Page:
The Making a Murderer documentary series on Netflix provides a great deal of insight into the extraordinary criminal case brought against Steven Avery for his alleged murder of Teresa Halbach. The significant degree of corruption allegations, investigative and trial anomalies, and the fact that Avery had been wrongfully convicted before all come to suggest that Avery had not actually been responsible for Halbach’s murder. However, I would admittedly be inclined to disagree with the suggestion of Avery’s innocence that all of this would seem to imply. My personal opinion is that Avery was not guilty of the murder just as was the case in his previous wrongful conviction for sexual assault case. The appearance of corruption in so many instances throughout the course of the investigation and trial leading to his conviction on the murder charge is simply far too compelling to ignore.
The cases of both Steven Avery and Brendan Dassey as they were portrayed within Making a Murderer were ultimately very easy to follow, thorough in their coverage of practically every aspect of the alleged criminals’ backgrounds and personal relationships, and most importantly very interesting. The fact that Dassey’s involvement with the case of Teresa Halbach’s murder had earned him some focus within the Netflix documentary certainly contributed to the documentary’s effectiveness and demonstrated its goal in analyzing the case impartially while including a comprehensive look at all of the facts and circumstances relevant to the case. It is also important to note that the documentary’s portrayal of both Avery and Dassey does not seem to accompany any particular agenda to demonize them or to convey them as victims worthy of sympathy, but instead offers a much more substantive look into the nature of their stories.

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Upon watching this documentary series, I had learned several new things about our criminal justice system, most of which had disturbed me to some degree. Perhaps most disturbing of all was having learned the ease with which police and investigators are able to tamper with evidence while avoiding detection. While I had of course been aware at the potential for tampering with evidence beforehand, it was the fact that the investigators in Avery’s case had very likely done so while leaving Avery’s defense unable to conclusively prove it. Another disturbing reality regarding the criminal justice system that I had learned upon watching this documentary series is the immense degree of difficulty involved in establishing innocence after having been wrongly convicted of a criminal offense. Steven Avery’s path to clearing his name of his wrongful sexual assault conviction was very clearly a grueling one, unnecessarily so considering that he had a strong alibi supported by numerous witnesses. The fact that it had taken for DNA testing after spending almost two decades in prison to finally get him released and exonerated truly shone a light on a truly horrifying flaw within our country’s criminal justice system.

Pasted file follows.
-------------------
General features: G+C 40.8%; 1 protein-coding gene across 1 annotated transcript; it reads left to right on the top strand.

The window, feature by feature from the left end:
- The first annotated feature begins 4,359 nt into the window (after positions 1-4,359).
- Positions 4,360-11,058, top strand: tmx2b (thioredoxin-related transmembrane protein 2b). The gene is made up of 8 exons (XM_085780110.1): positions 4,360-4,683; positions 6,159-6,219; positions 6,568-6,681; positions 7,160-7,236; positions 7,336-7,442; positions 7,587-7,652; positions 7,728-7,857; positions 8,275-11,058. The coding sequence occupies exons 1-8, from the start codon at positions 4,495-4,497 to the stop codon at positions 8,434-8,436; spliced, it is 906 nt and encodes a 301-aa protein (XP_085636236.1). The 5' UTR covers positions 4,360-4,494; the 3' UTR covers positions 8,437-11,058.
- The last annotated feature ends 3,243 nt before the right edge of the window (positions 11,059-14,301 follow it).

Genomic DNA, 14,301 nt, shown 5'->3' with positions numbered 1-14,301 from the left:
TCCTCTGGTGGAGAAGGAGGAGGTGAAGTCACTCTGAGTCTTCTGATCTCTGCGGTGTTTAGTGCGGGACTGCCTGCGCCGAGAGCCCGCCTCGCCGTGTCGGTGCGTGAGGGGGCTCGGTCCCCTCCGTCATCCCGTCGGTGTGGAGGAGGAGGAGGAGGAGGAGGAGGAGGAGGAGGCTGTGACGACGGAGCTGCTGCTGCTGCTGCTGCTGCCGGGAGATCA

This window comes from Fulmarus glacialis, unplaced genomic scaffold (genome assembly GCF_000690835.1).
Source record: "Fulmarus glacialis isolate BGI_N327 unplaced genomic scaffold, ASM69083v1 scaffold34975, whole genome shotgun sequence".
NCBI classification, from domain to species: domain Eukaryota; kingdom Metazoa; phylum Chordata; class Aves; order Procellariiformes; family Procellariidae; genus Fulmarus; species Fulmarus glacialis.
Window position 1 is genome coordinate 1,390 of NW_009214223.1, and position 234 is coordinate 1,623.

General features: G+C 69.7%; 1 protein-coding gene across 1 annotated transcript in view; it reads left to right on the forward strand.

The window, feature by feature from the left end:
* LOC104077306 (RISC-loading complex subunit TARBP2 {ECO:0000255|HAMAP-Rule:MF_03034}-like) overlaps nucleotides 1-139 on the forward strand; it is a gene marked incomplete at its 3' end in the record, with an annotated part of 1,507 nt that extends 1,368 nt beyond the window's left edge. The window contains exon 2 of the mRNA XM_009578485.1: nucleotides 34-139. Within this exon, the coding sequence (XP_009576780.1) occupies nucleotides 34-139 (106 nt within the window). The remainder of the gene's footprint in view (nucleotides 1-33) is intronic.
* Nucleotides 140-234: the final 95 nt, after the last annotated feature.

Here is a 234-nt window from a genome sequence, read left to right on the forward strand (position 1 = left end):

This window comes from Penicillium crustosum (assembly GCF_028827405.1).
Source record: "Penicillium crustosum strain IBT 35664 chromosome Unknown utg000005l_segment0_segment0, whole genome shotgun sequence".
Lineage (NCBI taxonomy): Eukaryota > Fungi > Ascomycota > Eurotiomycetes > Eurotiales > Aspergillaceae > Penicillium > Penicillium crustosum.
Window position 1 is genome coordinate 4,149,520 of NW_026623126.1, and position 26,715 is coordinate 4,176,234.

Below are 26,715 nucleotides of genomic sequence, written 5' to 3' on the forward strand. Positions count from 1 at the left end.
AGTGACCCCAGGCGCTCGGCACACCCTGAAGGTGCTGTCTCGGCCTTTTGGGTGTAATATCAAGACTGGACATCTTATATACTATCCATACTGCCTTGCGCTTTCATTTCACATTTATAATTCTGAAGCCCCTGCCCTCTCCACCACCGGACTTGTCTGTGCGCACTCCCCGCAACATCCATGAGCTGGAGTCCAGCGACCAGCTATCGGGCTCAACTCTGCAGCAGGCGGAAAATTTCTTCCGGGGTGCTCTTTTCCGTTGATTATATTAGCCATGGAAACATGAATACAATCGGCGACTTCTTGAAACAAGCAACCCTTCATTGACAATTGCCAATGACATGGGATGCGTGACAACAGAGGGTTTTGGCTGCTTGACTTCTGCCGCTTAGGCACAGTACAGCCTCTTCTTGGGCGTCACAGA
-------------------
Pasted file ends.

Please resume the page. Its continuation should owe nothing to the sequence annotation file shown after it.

The Making a Murderer documentary series has demonstrated above all else that there is a very serious need for reforms to be made to our criminal justice system. First on that list of reforms must clearly be a reform to the appeals and exoneration process for the wrongfully convicted. While DNA testing has certainly brought forth a lot of progress in clearing the names of incarcerated Americans convicted before the technology had become available, it has not brought with it the much needed change to the mechanisms of the system itself. Steven Avery’s conviction for Teresa Halbach’s murder took place at a time when DNA testing was available, and yet he is still very likely sitting in prison as an innocent man. Beyond reform to the appeals and exoneration process, it is also clear that there must be reform to the evidence gathering processes among police, to further prevent the ability for evidence tampering to take place and to be able to detect it when it does.